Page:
Kendall: Current Strategic Forces Modernization Plans Unaffordable Without Topline Relief

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Tuesday April 14th, 2015

Kendall: Current Strategic Forces Modernization Plans Unaffordable Without Topline Relief
Posted: April 14, 2015

The Pentagon's top weapons buyer has declared current Air Force and Navy strategic forces modernization plans unaffordable, unless the Defense Department can secure an additional $10 billion to $12 billion annually beginning in 2021, a monumental bill confounding DOD leaders who aim to begin budgeting for a new bomber and submarine in the fiscal year 2017 budget that is now being drafted.

Near-simultaneous plans to develop and buy the Ohio-class replacement submarine, a new long-range strike bomber, a new intercontinental ballistic missile, a new nuclear-armed cruise missile as well as modernize nuclear weapons for these platforms are estimated to significant ly exceed currently forecasted defense budgets.

"We have a problem with recapitalizing the strategic deterrent," Kendall told an audience at the Sea-Air-Space Expo in National Harbor, MD, on April 14, adding that the funding challenge becomes acute in FY-21 when the Navy is due to pay for the first boat in the new strategic deterrence submarine program.
Defense Secretary Ash Carter recently directed a team to review Air Force and Navy strategic forces modernization plans with an eye toward scrutinizing whether the estimated program costs might be pared back.
"The secretary has commissioned a group -- a strategic portfolio review -- to look at ways we can address that problem," Kendall said. "I frankly think the only way we can address it and keep the force structure and the Department of Defense t hat we would like to have is with higher budgets."
Total DOD spending on strategic forces in FY-16 is nearly $12 billion, set to increase to $14.5 billion annually in FY-17 and FY-18; increase again to $16.6 billion in FY-19 and then dip to $14.9 billion in FY-20, according to the National Defense Budget Estimates For FY-16, published last month.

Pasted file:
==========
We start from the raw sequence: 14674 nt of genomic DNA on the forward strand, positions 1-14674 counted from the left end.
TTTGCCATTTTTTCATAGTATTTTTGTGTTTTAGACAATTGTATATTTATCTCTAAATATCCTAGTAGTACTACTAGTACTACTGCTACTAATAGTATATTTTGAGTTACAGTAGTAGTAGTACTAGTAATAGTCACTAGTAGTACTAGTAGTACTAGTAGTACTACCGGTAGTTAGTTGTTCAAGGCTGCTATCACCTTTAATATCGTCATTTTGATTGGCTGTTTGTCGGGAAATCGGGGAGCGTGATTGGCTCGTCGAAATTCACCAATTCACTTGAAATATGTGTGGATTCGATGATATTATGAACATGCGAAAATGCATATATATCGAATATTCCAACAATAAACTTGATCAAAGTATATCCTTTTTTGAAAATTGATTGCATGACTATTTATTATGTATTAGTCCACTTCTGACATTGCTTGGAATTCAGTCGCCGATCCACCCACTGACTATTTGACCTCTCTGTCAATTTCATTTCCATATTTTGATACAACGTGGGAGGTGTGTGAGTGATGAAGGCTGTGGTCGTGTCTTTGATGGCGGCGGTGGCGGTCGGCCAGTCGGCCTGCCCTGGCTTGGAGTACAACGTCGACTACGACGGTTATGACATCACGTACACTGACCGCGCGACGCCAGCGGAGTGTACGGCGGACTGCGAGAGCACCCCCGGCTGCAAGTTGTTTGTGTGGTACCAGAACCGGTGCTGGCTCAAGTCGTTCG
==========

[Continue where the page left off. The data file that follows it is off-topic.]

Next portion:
In a January report on the projected costs of DOD's nuclear forces from 2015 to 2024, the Congressional Budget Office estimated that spending on bombers, ICMBs and submarines would jump to $18.2 billion in FY-21, $20.2 billion in FY-22, $17.7 billion in FY-23 and $18.6 billion in FY-24.
Kendall said he does not see "any magic solution that is going to help us" find a way to buy the Air Force and Navy programs through new internal efficiencies or improved management.

"It is quite clear you can't pay for all those things just out of the strategic deterrence account," Kendall said. "And it's quite clear that in the case of the Ohio Replacement, you can't pay just out of the shipbuilding account. So we do have a huge affordability problem with that basket of systems. It is starting to poke itself into the [future years defense plan] -- the five-year plan now. And we're trying to address it."
The only plausible options for proceeding without a substantial budget increase involve "radical policy changes" such as eliminating one leg of the nuclear triad -- a move that "would help significantly" with the projected bills, "but not eliminate it," Kendall added.

"So it is a problem that we are going to have to face up to,” he said. "My view is that the country can afford that; it has to make a choice to afford it. And that's the debate that we're going to have to have over the next few years as we get closer to 2021," Kendall said. -- Jason Sherman

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